Take Apart Tuesday No 3. : Crank Flashlight

Stand in for link to video

Okay, it seems I’m obsessed with power.

We took apart quite a few things Tuesday night: a massive HD projector from 1996, a little bit of a laptop, an antenna, and various miscellaneous items including a hand crank LED flashlight that Tom brought in.

That little flashlight was fun. Below is a video showing Sean having way too much fun twirling it around.

Conveniently this little device also represents yet another example of AC to DC power generation… the saga continues.


Not a lot of parts to this one so this time my overview is simply a link to the photo gallery on flickr:

I’m afraid we don’t have a plug-in for this yet.


Moving electricity creates magnets. Moving magnets create electricity. This is what the right hand rule is all about. This is what creates electromagnets. This especially gets us motors.

Two very different reviews of this are the kid’s version or the semester at MIT version.

My vast simplification is this: Remember how if you have two magnets lining them up one way they attract, the other way they repulse? Motors use this property of magnets to create motion from electricity by having one permanent magnet (like a fridge magnet that is always a magnet) which gets shoved away from the electromagnet created when you turn on the switch and let current flow from the power source.

The crank flashlight flips the motor dynamic entirely around. When the handle of the flashllight gets pumped, it cranks a gear that spins a magnet. That moving magnet then induces an electric current in the wire. Since it would be impractical for a flashlight to have a giant magnet bigger than the size of a building continuously moving in one direction next to the wire, the whole unit spins in a circle. This spinning creates an alternating current that, with a little magic, then puts the charge into a capacitor.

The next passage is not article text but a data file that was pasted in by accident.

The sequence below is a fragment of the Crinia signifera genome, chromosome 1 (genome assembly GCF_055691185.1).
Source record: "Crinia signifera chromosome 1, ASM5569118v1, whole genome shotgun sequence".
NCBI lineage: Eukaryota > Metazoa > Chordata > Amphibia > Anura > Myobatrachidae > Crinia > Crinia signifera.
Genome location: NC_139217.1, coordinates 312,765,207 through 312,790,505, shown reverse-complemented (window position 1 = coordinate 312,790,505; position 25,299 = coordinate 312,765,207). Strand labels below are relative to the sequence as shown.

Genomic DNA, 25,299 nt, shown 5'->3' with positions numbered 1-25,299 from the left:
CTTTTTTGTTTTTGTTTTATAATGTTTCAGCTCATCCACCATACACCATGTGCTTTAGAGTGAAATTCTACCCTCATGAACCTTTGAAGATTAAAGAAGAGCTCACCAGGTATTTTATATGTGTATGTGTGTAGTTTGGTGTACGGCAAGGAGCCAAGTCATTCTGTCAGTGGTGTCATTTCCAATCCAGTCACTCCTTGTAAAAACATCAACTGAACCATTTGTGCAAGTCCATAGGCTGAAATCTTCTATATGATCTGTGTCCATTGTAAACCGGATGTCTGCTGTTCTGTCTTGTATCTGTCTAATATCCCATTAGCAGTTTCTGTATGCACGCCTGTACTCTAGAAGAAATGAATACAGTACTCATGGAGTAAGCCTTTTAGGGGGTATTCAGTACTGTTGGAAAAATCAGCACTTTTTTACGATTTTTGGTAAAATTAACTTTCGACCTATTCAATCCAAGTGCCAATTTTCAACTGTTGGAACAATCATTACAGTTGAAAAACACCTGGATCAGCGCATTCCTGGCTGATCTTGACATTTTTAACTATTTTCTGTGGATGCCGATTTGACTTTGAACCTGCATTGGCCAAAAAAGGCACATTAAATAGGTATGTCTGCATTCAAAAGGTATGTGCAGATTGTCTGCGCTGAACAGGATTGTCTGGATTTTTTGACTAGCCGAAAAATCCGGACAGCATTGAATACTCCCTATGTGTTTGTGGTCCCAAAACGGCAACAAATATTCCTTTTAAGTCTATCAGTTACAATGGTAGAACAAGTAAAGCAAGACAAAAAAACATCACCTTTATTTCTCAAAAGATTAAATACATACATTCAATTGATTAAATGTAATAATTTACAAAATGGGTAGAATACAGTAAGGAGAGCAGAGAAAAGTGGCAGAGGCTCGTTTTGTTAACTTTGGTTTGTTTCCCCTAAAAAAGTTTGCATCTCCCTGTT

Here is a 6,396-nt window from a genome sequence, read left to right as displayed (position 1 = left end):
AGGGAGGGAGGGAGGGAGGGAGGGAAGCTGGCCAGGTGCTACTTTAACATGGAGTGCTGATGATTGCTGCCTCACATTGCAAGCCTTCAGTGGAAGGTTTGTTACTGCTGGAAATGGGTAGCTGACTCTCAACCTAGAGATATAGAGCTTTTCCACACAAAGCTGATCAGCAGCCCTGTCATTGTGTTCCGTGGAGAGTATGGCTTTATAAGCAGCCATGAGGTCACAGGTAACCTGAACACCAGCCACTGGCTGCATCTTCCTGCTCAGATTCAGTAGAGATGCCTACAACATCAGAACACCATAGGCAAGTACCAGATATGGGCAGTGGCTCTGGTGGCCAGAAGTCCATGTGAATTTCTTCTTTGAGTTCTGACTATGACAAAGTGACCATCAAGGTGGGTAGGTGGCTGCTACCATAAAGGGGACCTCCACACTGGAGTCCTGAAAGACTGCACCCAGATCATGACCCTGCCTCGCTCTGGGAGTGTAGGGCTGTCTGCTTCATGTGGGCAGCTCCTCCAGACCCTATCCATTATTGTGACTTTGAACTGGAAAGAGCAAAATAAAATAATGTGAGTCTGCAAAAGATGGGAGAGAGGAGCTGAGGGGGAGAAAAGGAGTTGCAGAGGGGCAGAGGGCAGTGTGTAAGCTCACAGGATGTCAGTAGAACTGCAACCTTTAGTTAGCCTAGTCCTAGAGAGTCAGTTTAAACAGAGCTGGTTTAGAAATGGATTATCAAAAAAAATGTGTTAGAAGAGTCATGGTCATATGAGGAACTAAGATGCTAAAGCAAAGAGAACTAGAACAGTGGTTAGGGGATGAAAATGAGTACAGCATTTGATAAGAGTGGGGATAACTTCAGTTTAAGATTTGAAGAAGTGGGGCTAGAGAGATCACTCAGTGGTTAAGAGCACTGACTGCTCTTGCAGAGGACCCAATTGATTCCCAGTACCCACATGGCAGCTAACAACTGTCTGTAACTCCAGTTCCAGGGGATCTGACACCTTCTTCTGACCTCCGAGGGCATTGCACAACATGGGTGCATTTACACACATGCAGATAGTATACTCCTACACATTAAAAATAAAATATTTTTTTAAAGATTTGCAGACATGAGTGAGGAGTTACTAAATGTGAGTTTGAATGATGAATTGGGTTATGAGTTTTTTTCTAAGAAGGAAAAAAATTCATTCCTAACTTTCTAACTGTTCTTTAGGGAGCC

Insert Magic Here

So, you can probably guess what that magic is… full wave rectification using diodes! I knew you had it. In order to get more bang for the buck the inductor they’ve chosen seems to be 3 phase – 3 pole which means we see 3 leads from it to the circuit rather than the 2 from that would come from a basic DC motor.

Looking at the parts and testing some continuity between them, this is my guess to how this circuit is working.

Schematic of Crank Flashlight

A very good resource I found on battery charging circuits is a project write up for a bike-powered generator.

Is it a battery or a capacitor?

Another great thing about this circuit is it brings up our safety lecture again. Capacitors hold charge and will slowly release it over time. That ability to store power can hurt you or help you. In this circuit it means a person can give their hand a rest!

It is important to note that the capacitor is not a battery. A battery uses a chemical reaction to create free electrons that will move from one end of the battery (the one labeled – ) to the other (the one labeled + ) when given a path through a circuit. A capacitor will store electrons that have been given to it and release them slowly over time.

We created moving electrons with the moving magnet and are storing them in the capacitor. The capacitor then safely discharges over time lighting the LED even after we stop cranking.

And this is where I stop cranking. Hope you enjoy!


I make things that do stuff. The best, though, is teaching others to do the same. Founder of @crashspacela Alum of @ITP_NYU

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